The bill also ensures traditional wild foods donated to and served by food service programs are safe to eat. The Department of Environmental Conservation already has regulations in place providing for the safe handling and processing of many traditional wild foods. HB 179 affirms the Department’s authority to oversee the safety of these foods.

HB 179 will nourish Alaska’s children and elders, both physically and spiritually. It will limit the amount of expensive and unhealthy processed food shipped to communities that have incredible food available just a short boat or snowmachine ride away. Children will develop an appreciation where their food comes from and elders will be able to keep eating the foods they love.

• HB 179 — Traditional Foods Bill

• HB 179 — Traditional Foods Bill Sponsor Statement

• Sitka Conservation Society to host annual wild foods potluck on Nov. 29

The Sitka Conservation Society will host its annual wild foods potluck from 5-7:30 p.m. on Thursday, Nov. 29, at Harrigan Centennial Hall. Doors open at 5 p.m. so people can bring in their dishes, and food will be served at 5:30 p.m.

This free, family friendly, alcohol-free event allows Sitka residents to share their favorite locally foraged or harvested dishes with their neighbors. Residents bring in dishes featuring fish, wild game, seaweed, berries and other tasty treats highlighting wild food from around Sitka. Everybody is encouraed to bring in your favorite dishes featuring wild food, and if you can’t bring in a dish with wild food you can use wild plants to garnish dishes made from store-bought food.

The theme of this year’s wild foods potluck is “Restoration in the Sitka Community Use Area.” There will be live music, prizes awarded to the best wild food dishes (with categories such as “most wild”), and all kinds of other fun, stories and community.

For more information, go to http://www.sitkawild.org/events/ for a full schedule and list of contest categories. You also can call Ray Friedlander with the Sitka Conservation Society at 747-7509.

• Sitka Conservation Society hosts wild foods potluck and annual meeting on Saturday, Nov. 13

The Sitka Conservation Society, which helps sponsor the Sitka Local Foods Network, is hosting its community wild foods potluck and annual meeting from 5-8 p.m. on Saturday, Nov. 13, at Harrigan Centennial Hall.

This annual event gives Sitka residents a chance to share meals made with locally foraged food, from fish and wild game to seaweed, berries and other traditional subsistence foods. Doors open at 5 p.m., with food service starting at 5:30 p.m. Families are asked to bring in dishes that feature local wild foods, and if you can’t bring in a dish that features wild foods you can use a wild plant to garnish a dish made with store-bought foods. Local cooks can enter their dishes in a wild foods contest, too. The event also features live music from the SitNiks and a short presentation on the Tongass Wilderness. There also will be booths about local programs and projects before food is served.

This event kicks off the Sitka Conservation Society’s “Wild Week,” which features events from Nov. 13-20. Another local foods-oriented event is the “Eat Wild” benefit dinner that takes place on Wednesday, Nov. 17, at the New Bayview Restaurant and Wine Bar. Hors d’oeurves start at 6 p.m., with dinner at 7 p.m. Bayview chef Josh Peavey will prepare the meal, which also includes a sampling of locally produced beer from Baranof Island Brewing Company. Tickets for this special event are $60 each and available from Old Harbor Books and the Sitka Conservation Society.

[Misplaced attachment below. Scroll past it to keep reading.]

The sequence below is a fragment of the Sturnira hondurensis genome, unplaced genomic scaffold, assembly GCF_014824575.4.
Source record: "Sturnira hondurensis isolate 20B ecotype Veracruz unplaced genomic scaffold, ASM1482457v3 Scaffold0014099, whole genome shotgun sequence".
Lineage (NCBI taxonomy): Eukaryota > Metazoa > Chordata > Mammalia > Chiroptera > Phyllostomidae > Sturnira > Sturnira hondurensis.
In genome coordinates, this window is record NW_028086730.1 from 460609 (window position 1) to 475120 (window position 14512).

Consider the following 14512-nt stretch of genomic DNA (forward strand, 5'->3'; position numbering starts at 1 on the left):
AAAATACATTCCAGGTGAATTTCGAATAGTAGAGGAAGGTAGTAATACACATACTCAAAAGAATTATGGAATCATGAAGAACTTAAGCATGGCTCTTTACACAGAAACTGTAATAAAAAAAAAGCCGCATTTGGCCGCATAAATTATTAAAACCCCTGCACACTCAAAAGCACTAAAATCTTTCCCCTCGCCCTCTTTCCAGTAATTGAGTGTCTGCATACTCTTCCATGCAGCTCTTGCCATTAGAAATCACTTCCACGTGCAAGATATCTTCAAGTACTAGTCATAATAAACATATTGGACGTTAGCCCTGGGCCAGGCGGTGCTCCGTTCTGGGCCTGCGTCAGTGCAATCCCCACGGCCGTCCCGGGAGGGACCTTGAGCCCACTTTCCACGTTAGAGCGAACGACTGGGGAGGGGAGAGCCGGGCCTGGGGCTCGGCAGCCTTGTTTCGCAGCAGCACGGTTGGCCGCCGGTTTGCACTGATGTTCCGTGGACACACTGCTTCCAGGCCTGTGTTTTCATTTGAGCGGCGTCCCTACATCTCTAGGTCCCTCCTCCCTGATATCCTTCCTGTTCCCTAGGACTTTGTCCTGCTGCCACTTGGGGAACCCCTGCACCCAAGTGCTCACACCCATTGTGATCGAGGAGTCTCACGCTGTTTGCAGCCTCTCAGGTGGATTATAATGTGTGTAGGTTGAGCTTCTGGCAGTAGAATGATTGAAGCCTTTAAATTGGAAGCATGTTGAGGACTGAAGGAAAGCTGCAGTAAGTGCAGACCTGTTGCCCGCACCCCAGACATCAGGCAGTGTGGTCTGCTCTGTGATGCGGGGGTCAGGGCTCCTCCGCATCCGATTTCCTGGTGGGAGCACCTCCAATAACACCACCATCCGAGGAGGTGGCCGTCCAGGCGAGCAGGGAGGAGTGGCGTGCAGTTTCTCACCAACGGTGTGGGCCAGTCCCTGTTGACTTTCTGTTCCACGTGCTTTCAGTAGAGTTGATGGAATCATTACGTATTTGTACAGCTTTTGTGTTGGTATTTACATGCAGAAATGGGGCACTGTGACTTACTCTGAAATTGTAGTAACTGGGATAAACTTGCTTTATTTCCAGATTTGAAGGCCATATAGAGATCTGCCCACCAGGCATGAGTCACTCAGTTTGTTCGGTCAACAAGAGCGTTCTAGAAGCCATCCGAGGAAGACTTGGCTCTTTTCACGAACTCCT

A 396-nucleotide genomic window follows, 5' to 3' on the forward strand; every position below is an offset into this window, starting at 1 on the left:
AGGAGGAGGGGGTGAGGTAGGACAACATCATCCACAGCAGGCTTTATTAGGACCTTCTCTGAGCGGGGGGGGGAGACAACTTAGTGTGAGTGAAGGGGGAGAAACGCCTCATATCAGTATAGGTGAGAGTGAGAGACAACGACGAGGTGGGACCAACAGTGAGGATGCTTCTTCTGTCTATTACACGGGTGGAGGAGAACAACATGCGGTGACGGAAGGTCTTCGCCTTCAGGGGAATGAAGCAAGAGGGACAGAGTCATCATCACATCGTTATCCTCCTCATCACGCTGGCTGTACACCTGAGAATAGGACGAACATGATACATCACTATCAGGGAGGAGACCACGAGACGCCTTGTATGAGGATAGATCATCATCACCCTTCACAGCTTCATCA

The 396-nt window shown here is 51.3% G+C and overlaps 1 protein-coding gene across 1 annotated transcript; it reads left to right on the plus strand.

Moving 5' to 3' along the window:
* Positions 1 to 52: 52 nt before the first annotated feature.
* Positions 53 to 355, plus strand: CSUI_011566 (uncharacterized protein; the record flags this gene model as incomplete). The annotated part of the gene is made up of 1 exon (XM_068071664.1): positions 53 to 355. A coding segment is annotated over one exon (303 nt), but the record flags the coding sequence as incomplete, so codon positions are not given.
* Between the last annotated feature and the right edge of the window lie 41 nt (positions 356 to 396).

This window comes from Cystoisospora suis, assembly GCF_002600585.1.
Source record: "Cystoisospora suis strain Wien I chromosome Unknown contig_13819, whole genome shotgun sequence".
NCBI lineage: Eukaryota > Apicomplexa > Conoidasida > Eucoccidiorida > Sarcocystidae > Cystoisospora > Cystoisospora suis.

• Hunters, do you know what’s in your ammo and how it affects your meat?

Sitka black-tailed deer (photo by U.S. Fish and Wildlife Service, Tongass National Forest)

Sitka black-tailed deer (photo by U.S. Fish and Wildlife Service, Tongass National Forest)

Hunting for wild fowl and game is a part of normal life in Alaska. It’s the way many of us fill our freezers, and it’s been part of the traditional subsistence lifestyle for centuries. Many of us feel the natural, wild fowl and game we hunt is healthier for our families than store-bought poultry, beef or pork.

In many cases the fowl and game we hunt is healthier, but our choice of ammo can negate that. Using non-toxic shot, in other words using steel shot instead of lead, has been a regulation in waterfowl hunting for many years. The Alaska Department of Fish and Game has an informational page about using non-toxic shot. The Institute for Wildlife Studies has informational pages about alternatives to lead and the California non-lead awareness program.

The reason lead shot has been banned from waterfowl hunting is because it gets into the food chain, including humans, and lead can cause major health problems if it gets into our blood streams. In November 2008, a study released by the North Dakota and Minnesota health departments detailed the affects of lead fragments in venison. The study was done after food pantries in North Dakota in March 2008 were told to no longer accept donated ground venison because of lead fragments.

Many older bullets were solid lead, or lead covered by a thin covering of copper. But there are many newer alternative types of ammo that don’t use lead, including bullets that are solid copper, copper with a tungsten alloy core and a polymer tip, and copper alloy with a polycarbonite tip. So if you’re one of those folks who have gone hunting for our local Sitka black-tailed deer in recent weeks, do you know what’s in your ammo?